Winston Churchill on electoral reform

Winston Churchill‘s view on first past the post wasn’t exactly complimentary when he spoke in 1909:

The present system has clearly broken down. The results produced are not fair to any party, nor to any section of the community. In many cases they do not secure majority representation, nor do they secure an intelligent representation of minorities. All they secure is fluke representation, freak representation, capricious representation.

Though do remember that by contemporary tabloid newspaper standards Churchill was an army-insulting, anti-Christian foreigner. And that’s without mentioning the drinking or depression…

Hat-tip: John Strafford via Left Foot Forward

10 responses to “Winston Churchill on electoral reform”

  1. Andy: I mention it as something that parts of the modern media hold against politicians and others in public life, not as something that should be held against them (hence also, for example, my reference to him being a ‘foreigner’ because of one of his parents).

  2. Winston Churchill on AV:

    “The plan that they have adopted is the worst of all possible plans. It is the stupidest, the least scientific and the most unreal that the Government have embodied in their Bill. The decision of 100 or more constituencies, perhaps 200, is to be determined by the most worthless votes given for the most worthless candidates. That is what the Home Secretary told us to-day was ‘establishing democracy on a broader and surer basis.’ Imagine making the representation of great constituencies dependent on the second preferences of the hindmost candidates. The hindmost candidate would become a personage of considerable importance, and the old phrase, ‘Devil take the hindmost,’ will acquire a new significance.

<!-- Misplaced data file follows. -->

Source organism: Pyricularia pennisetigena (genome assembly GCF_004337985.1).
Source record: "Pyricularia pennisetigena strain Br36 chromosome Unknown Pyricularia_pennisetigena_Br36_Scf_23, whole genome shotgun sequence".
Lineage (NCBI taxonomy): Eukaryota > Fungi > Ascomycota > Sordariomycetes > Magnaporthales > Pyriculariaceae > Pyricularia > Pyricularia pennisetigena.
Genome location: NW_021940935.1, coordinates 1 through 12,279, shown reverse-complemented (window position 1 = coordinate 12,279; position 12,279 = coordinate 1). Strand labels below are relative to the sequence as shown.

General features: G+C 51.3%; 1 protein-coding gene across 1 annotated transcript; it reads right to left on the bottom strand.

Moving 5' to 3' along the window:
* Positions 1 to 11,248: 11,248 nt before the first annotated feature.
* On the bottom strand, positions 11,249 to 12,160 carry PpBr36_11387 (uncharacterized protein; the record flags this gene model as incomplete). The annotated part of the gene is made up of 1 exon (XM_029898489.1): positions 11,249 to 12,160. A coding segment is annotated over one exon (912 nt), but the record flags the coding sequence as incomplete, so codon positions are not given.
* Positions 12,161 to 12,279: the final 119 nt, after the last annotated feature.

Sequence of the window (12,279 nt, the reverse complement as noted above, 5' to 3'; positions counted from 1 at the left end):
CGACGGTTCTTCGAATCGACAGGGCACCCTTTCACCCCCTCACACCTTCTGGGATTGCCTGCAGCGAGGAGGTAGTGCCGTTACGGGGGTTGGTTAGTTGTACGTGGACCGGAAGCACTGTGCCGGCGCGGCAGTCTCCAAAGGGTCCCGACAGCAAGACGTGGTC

“This method is surely the child of folly, and will become the parent of fraud. Neither the voters nor the candidates will be dealing with realities. An element of blind chance and accident will enter far more largely into our electoral decisions than even before, and respect for Parliament and Parliamentary processes will decline lower than it is at present.”

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